But he still believes that scrapping the bursary was the wrong decision for the nursing profession. ‘Removing the bursary was done with little consideration of the facts or understanding of the system, and now we can see the figures for ourselves.’ 

Just like other university students?

For those outside the nursing profession, the switch to fee-paying nursing degrees may not seem like such a drastic decision. Fellow university graduates have been subjected to £9,000-per-year degree courses for a few years now, but that fails to take into account the number of clinical hours that pre-registration nursing students are required to undertake for free alongside their studies. 

‘A lot of students I’ve worked with who are paying fees have said they feel like they have to pay to work,’ says Ms Towers. Pre-registration nursing students are required to complete 2,300 hours of clinical practice to join the NMC register. The demanding hours spent in clinical practice, coupled with academic assessments, may discourage students from becoming nurses. 

Ms Towers also agrees with the latest Health Foundation report, which indicated that mature students, who are well-represented on nursing degree courses, are being
hit the hardest by paying fees. ‘It may mean people who are doing nursing later in life now won’t do it due to the added debt.’ 

But Mr Gwinnell does not seem as concerned about the debt. ‘The rate that student loans are paid off may not actively or severely affect those paying them back,’ he argues. University tuition fee repayments are sometimes branded a ‘student tax’ as they are automatically deducted from a graduate’s wages. 

The Government recently announced that the repayment threshold would be raised to £25,000. For graduate nurses, this would include the majority of newly-qualified nurses, with the exception of those working under the added London salary weighting.

Filling the gaps

The current plans to fill the gaps in the nursing workforce have also raised concerns in the profession. Current registrations indicate there won’t be enough newly-qualified and overseas nurses to adequately staff the NHS. Government initiatives to tackle this, such as nursing associates, remain controversial. Nursing became a degree-only profession in 2013, but some argue that an apprenticeship route into nursing would threaten the importance of registered nurses with academic qualifications, even though it would be a less costly route into the profession.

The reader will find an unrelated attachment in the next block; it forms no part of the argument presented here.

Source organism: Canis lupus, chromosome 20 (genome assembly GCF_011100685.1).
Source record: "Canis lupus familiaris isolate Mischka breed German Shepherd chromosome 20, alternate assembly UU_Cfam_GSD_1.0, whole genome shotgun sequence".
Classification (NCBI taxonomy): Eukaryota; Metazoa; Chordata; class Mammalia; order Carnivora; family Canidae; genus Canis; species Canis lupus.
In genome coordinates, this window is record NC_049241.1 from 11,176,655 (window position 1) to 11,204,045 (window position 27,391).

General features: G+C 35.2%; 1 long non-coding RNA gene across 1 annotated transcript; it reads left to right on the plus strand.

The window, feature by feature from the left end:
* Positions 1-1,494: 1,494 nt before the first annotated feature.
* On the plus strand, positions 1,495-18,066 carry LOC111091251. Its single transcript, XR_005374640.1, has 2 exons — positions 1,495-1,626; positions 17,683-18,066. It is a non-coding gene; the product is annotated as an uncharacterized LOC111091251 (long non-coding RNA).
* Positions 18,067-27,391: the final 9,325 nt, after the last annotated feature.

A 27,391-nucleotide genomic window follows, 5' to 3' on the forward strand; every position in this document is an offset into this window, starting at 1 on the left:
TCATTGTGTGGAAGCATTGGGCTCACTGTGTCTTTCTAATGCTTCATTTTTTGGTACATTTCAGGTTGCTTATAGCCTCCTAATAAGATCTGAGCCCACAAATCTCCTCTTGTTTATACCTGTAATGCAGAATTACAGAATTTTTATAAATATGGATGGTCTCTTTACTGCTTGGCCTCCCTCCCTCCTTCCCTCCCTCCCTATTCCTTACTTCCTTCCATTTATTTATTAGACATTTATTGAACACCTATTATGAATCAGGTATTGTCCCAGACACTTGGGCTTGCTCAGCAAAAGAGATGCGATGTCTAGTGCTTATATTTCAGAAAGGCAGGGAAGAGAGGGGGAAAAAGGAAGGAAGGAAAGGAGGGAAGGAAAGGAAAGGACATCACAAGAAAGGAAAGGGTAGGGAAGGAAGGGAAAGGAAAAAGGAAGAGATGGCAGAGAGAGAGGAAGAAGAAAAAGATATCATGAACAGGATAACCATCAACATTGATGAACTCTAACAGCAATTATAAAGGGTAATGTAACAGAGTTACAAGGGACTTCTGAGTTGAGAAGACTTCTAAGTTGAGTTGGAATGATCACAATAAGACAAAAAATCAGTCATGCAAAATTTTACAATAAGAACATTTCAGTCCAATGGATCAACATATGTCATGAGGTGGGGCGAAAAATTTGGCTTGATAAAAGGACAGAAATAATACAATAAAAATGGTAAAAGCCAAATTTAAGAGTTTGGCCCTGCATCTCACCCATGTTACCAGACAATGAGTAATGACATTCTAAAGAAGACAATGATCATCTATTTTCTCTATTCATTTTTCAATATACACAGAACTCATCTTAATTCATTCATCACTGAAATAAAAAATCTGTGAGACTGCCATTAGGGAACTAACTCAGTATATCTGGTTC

‘I would worry about any move towards apprenticeship routes to nursing,’ says Ms Towers. ‘I believe an academic and evidence-based approach is really important for patient safety and outcomes.’ Some have also proposed paying student nurses the minimum wage during their clinical hours, yet would this change the supernumerary role of student nurses within the multidisciplinary team? ‘It’s important for students to be supernumerary so they can make the most of all learning opportunities.’

Mr Gwinnell is undecided about how the move to a fee-paying system will impact male students thinking of joining the profession. As chairman of Men in Nursing Together (MINT), a group to support and encourage men in nursing, he often hears wider discussions about recruitment and retention within the nursing workforce. ‘From debates that have occurred on the MINT network, there has been a clear divide in what people have experienced with a bursary and with student loans, so I am unsure on the outcome.’

Financial incentives to encourage people into the profession are not always well-received. Last year Coventry University attempted to encourage male applicants into the profession by offering them £3,000 bursaries, despite the NHS bursary being scrapped. Male NMC registrants currently make up just over 10% of the register, prompting certain institutions to look at how they can attract male candidates onto their courses. 

But the Coventry scheme was met with some controversy, and has not been rolled out as a national incentive for male applicants. Other recent perks to
joining a nursing degree include free tickets to Glastonbury music festival. The innovative idea was announced by the festival’s founder, Michael Evans, who hopes to encourage more students overall to train in his local area of Somerset.

While the current shift to fee-paying nursing degrees is only a year old, it is clear that there are many within the nursing profession who share concerns about how it will impact nursing. All three students who spoke to us seem adamant that the NHS bursary benefited them greatly during their training. Their passion for nursing is clear, yet they all agree that the new fee-paying system would have delayed their start in the profession. 

The scrapping of the NHS bursary has hit the nursing profession hard. A further drop in student numbers, especially among mature students, has sparked fresh fears about patient care and morale among nurses. The RCN continues to advocate for Government action to help reduce the decline in student numbers, but it remains to be seen how it will respond.